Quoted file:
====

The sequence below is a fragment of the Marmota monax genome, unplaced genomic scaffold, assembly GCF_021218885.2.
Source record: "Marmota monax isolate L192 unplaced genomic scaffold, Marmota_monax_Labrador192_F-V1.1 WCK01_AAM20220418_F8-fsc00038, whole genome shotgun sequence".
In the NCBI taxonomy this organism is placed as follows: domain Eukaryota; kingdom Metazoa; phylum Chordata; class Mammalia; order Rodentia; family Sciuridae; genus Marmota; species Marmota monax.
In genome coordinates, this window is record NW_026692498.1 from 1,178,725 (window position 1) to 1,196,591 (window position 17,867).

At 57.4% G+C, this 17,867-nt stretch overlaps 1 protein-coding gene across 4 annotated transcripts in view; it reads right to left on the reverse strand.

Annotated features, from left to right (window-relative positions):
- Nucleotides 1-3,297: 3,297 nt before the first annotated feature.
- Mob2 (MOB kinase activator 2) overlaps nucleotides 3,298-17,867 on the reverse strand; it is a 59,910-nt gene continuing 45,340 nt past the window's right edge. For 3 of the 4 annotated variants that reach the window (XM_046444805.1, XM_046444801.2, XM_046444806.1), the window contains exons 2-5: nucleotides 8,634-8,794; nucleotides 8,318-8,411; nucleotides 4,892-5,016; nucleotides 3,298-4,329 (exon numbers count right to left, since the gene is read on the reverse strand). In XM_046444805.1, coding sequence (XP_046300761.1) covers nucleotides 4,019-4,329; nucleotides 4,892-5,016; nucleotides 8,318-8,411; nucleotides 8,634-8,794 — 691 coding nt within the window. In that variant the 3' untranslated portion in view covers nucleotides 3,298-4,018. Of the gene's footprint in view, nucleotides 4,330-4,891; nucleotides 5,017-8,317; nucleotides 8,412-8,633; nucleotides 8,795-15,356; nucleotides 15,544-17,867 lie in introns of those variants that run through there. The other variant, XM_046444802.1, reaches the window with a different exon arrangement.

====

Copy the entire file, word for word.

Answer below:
The sequence below is a fragment of the Marmota monax genome, unplaced genomic scaffold, assembly GCF_021218885.2.
Source record: "Marmota monax isolate L192 unplaced genomic scaffold, Marmota_monax_Labrador192_F-V1.1 WCK01_AAM20220418_F8-fsc00038, whole genome shotgun sequence".
In the NCBI taxonomy this organism is placed as follows: domain Eukaryota; kingdom Metazoa; phylum Chordata; class Mammalia; order Rodentia; family Sciuridae; genus Marmota; species Marmota monax.
In genome coordinates, this window is record NW_026692498.1 from 1,178,725 (window position 1) to 1,196,591 (window position 17,867).

At 57.4% G+C, this 17,867-nt stretch overlaps 1 protein-coding gene across 4 annotated transcripts in view; it reads right to left on the reverse strand.

Annotated features, from left to right (window-relative positions):
- Nucleotides 1-3,297: 3,297 nt before the first annotated feature.
- Mob2 (MOB kinase activator 2) overlaps nucleotides 3,298-17,867 on the reverse strand; it is a 59,910-nt gene continuing 45,340 nt past the window's right edge. For 3 of the 4 annotated variants that reach the window (XM_046444805.1, XM_046444801.2, XM_046444806.1), the window contains exons 2-5: nucleotides 8,634-8,794; nucleotides 8,318-8,411; nucleotides 4,892-5,016; nucleotides 3,298-4,329 (exon numbers count right to left, since the gene is read on the reverse strand). In XM_046444805.1, coding sequence (XP_046300761.1) covers nucleotides 4,019-4,329; nucleotides 4,892-5,016; nucleotides 8,318-8,411; nucleotides 8,634-8,794 — 691 coding nt within the window. In that variant the 3' untranslated portion in view covers nucleotides 3,298-4,018. Of the gene's footprint in view, nucleotides 4,330-4,891; nucleotides 5,017-8,317; nucleotides 8,412-8,633; nucleotides 8,795-15,356; nucleotides 15,544-17,867 lie in introns of those variants that run through there. The other variant, XM_046444802.1, reaches the window with a different exon arrangement.